Multiple balloting and excessive votes cast by anonymous or fictitious persons is safer for the perpetrators because these crimes cannot quickly be determined and are often overlooked in the rush to declare an election winner. Voting by illegal aliens becomes more difficult to detect without a reliable database—something that neither political party seems eager to develop.

When states refuse to purge voter registration rolls, it must be assumed that facilitation of election fraud is the intended purpose. When politicians oppose minimum standards of voter identification, the same assumption should be made.

State governments sponsor fraud against the public when non-citizens are permitted to obtain in-state driver’s licenses that do not indicate their immigration status. Thirteen states and Washington DC issue driver’s licenses to non-citizens creating an expressway to vote fraud. Voter registration at the time of driver licensing, made possible by the Motor Voter Act of 1993, has essentially become a license to steal.

These things occur right under the noses of the American people with or without their knowledge, care or concern. Among the greatest minds of the first generation of Americans was John Adams, who warned, “Liberty cannot be preserved without general knowledge among the people.” Citizens who foolishly consume the contaminated reporting of news networks without due diligence are not simply uninformed, they are maliciously misinformed.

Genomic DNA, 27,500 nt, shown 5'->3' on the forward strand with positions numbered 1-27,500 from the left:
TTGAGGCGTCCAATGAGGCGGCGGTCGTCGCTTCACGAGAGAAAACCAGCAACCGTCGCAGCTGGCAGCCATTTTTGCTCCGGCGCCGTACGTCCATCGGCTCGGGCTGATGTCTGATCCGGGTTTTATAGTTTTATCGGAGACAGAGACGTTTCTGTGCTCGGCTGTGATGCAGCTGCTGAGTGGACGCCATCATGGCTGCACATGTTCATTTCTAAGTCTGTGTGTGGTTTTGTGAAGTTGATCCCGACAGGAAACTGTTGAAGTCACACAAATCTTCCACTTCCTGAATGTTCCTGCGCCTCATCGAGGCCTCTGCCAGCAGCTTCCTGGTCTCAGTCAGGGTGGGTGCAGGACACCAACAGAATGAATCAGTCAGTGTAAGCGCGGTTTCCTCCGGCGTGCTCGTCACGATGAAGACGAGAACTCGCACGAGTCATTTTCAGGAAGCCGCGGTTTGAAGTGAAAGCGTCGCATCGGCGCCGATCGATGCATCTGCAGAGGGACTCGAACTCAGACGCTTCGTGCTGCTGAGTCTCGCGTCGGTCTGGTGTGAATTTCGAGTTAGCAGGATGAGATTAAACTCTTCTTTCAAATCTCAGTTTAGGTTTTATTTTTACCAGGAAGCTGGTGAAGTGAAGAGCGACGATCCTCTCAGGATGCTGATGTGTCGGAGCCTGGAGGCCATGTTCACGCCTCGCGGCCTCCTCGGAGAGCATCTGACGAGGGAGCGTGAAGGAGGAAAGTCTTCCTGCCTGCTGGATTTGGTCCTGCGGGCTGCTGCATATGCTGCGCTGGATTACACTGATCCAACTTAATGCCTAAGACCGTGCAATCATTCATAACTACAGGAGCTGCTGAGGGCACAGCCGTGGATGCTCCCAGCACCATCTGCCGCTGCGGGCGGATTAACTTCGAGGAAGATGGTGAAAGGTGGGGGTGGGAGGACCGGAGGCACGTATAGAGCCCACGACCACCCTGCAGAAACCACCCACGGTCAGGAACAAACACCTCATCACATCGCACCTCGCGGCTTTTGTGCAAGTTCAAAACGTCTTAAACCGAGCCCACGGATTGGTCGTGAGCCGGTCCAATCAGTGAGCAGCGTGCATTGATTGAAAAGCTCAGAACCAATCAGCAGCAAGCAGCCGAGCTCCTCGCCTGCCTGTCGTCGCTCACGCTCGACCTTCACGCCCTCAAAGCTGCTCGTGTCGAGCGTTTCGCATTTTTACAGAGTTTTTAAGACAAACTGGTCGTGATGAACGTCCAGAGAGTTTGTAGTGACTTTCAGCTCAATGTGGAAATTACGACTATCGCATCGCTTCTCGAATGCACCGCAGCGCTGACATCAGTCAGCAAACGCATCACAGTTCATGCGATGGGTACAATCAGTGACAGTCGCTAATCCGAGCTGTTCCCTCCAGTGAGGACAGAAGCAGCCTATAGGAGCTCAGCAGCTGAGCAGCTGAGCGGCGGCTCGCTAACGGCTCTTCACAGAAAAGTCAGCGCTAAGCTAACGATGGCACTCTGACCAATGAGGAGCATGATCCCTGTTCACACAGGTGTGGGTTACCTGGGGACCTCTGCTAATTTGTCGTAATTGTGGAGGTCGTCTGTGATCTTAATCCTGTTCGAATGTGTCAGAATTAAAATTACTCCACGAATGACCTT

Upon whosoever will courageously defy a degenerate culture to sound the alarm about systematic voter fraud, will be unleashed a maelstrom of accusations of superstition and bigotry by culpable media critics. Such brave souls will be ultimately condemned as heretics with the beastly ferocity of Roman Catholic inquisitors.

Systematic vote fraud is real, prolific, widespread and a well-established fact. Election rigging poses perhaps the most pernicious threat to life and liberty in this generation. Whether or not voter fraud will, at long last, be investigated and prosecuted remains to be seen.

John Adams declared, “Those who trade liberty for security have neither.” Based upon the submissive national reaction to the Chinese Corona virus by the American public, it appears doubtful that much would change in the short-term to ward off the domestic threat to the U.S. republic presented by vote fraud without strong leadership.

But persistent and determined opposition to the political culture of corruption by President Trump and the patriots who support him, increases daily. Consequently, we may yet prevent the sudden demise of American freedom and independence.

© Timothy Buchanan

 

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Timothy Buchanan

Timothy Buchanan is a US Navy veteran, a former defense contractor and broadcast engineer. He's the author of two published books and a regular contributor to BarbWire.com. Timothy and his wife live among the Blue Ridge mountains of Virginia.